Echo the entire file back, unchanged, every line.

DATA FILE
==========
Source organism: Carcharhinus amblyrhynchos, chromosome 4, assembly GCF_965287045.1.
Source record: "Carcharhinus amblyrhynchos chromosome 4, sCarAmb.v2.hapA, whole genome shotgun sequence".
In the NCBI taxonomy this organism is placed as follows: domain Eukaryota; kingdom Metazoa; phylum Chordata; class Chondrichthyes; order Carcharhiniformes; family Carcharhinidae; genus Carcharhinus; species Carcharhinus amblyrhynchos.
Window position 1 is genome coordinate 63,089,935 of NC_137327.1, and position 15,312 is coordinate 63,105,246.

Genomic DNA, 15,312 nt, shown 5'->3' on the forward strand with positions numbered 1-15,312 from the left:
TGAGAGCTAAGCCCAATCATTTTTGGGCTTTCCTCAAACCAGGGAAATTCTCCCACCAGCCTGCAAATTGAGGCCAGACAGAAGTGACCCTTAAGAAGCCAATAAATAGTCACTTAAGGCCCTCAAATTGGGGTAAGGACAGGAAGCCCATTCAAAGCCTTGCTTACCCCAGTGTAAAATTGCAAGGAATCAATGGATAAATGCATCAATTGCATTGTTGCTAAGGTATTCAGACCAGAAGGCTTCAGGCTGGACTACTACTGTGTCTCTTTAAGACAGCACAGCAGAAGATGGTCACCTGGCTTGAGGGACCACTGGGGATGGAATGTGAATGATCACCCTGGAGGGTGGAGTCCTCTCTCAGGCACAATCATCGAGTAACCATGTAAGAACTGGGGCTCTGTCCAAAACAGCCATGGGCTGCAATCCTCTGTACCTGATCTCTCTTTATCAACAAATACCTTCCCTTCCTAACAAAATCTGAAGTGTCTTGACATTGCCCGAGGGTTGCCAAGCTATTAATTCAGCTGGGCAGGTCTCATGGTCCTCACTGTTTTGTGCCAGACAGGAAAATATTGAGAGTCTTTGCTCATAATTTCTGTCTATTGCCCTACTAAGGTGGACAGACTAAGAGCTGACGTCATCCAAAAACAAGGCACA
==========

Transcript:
Source organism: Carcharhinus amblyrhynchos, chromosome 4, assembly GCF_965287045.1.
Source record: "Carcharhinus amblyrhynchos chromosome 4, sCarAmb.v2.hapA, whole genome shotgun sequence".
In the NCBI taxonomy this organism is placed as follows: domain Eukaryota; kingdom Metazoa; phylum Chordata; class Chondrichthyes; order Carcharhiniformes; family Carcharhinidae; genus Carcharhinus; species Carcharhinus amblyrhynchos.
Window position 1 is genome coordinate 63,089,935 of NC_137327.1, and position 15,312 is coordinate 63,105,246.

Genomic DNA, 15,312 nt, shown 5'->3' on the forward strand with positions numbered 1-15,312 from the left:
TGAGAGCTAAGCCCAATCATTTTTGGGCTTTCCTCAAACCAGGGAAATTCTCCCACCAGCCTGCAAATTGAGGCCAGACAGAAGTGACCCTTAAGAAGCCAATAAATAGTCACTTAAGGCCCTCAAATTGGGGTAAGGACAGGAAGCCCATTCAAAGCCTTGCTTACCCCAGTGTAAAATTGCAAGGAATCAATGGATAAATGCATCAATTGCATTGTTGCTAAGGTATTCAGACCAGAAGGCTTCAGGCTGGACTACTACTGTGTCTCTTTAAGACAGCACAGCAGAAGATGGTCACCTGGCTTGAGGGACCACTGGGGATGGAATGTGAATGATCACCCTGGAGGGTGGAGTCCTCTCTCAGGCACAATCATCGAGTAACCATGTAAGAACTGGGGCTCTGTCCAAAACAGCCATGGGCTGCAATCCTCTGTACCTGATCTCTCTTTATCAACAAATACCTTCCCTTCCTAACAAAATCTGAAGTGTCTTGACATTGCCCGAGGGTTGCCAAGCTATTAATTCAGCTGGGCAGGTCTCATGGTCCTCACTGTTTTGTGCCAGACAGGAAAATATTGAGAGTCTTTGCTCATAATTTCTGTCTATTGCCCTACTAAGGTGGACAGACTAAGAGCTGACGTCATCCAAAAACAAGGCACA